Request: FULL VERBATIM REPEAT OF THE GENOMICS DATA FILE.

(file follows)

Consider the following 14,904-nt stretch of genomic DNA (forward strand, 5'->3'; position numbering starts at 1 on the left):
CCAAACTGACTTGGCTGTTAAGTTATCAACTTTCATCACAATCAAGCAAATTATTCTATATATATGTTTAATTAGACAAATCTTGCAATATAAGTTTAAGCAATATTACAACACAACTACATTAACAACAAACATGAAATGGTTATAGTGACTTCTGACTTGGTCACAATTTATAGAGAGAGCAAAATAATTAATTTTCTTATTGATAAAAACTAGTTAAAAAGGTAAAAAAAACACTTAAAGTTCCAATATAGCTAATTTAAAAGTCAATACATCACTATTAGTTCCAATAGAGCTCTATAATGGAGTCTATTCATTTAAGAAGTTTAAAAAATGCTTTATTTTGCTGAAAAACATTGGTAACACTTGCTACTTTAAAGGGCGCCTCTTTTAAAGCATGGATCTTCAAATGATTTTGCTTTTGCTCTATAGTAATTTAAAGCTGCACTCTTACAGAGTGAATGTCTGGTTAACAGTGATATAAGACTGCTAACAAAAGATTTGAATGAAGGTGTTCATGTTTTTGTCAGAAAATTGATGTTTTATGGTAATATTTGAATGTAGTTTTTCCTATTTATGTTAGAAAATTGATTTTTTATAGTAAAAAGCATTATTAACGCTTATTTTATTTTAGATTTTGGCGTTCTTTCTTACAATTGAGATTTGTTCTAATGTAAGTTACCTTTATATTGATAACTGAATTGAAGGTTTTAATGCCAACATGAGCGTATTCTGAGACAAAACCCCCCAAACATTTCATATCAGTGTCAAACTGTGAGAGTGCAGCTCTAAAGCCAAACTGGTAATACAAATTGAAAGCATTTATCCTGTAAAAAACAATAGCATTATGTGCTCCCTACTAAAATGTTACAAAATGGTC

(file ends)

Consider the following 14,904-nt stretch of genomic DNA (forward strand, 5'->3'; position numbering starts at 1 on the left):
CCAAACTGACTTGGCTGTTAAGTTATCAACTTTCATCACAATCAAGCAAATTATTCTATATATATGTTTAATTAGACAAATCTTGCAATATAAGTTTAAGCAATATTACAACACAACTACATTAACAACAAACATGAAATGGTTATAGTGACTTCTGACTTGGTCACAATTTATAGAGAGAGCAAAATAATTAATTTTCTTATTGATAAAAACTAGTTAAAAAGGTAAAAAAAACACTTAAAGTTCCAATATAGCTAATTTAAAAGTCAATACATCACTATTAGTTCCAATAGAGCTCTATAATGGAGTCTATTCATTTAAGAAGTTTAAAAAATGCTTTATTTTGCTGAAAAACATTGGTAACACTTGCTACTTTAAAGGGCGCCTCTTTTAAAGCATGGATCTTCAAATGATTTTGCTTTTGCTCTATAGTAATTTAAAGCTGCACTCTTACAGAGTGAATGTCTGGTTAACAGTGATATAAGACTGCTAACAAAAGATTTGAATGAAGGTGTTCATGTTTTTGTCAGAAAATTGATGTTTTATGGTAATATTTGAATGTAGTTTTTCCTATTTATGTTAGAAAATTGATTTTTTATAGTAAAAAGCATTATTAACGCTTATTTTATTTTAGATTTTGGCGTTCTTTCTTACAATTGAGATTTGTTCTAATGTAAGTTACCTTTATATTGATAACTGAATTGAAGGTTTTAATGCCAACATGAGCGTATTCTGAGACAAAACCCCCCAAACATTTCATATCAGTGTCAAACTGTGAGAGTGCAGCTCTAAAGCCAAACTGGTAATACAAATTGAAAGCATTTATCCTGTAAAAAACAATAGCATTATGTGCTCCCTACTAAAATGTTACAAAATGGTC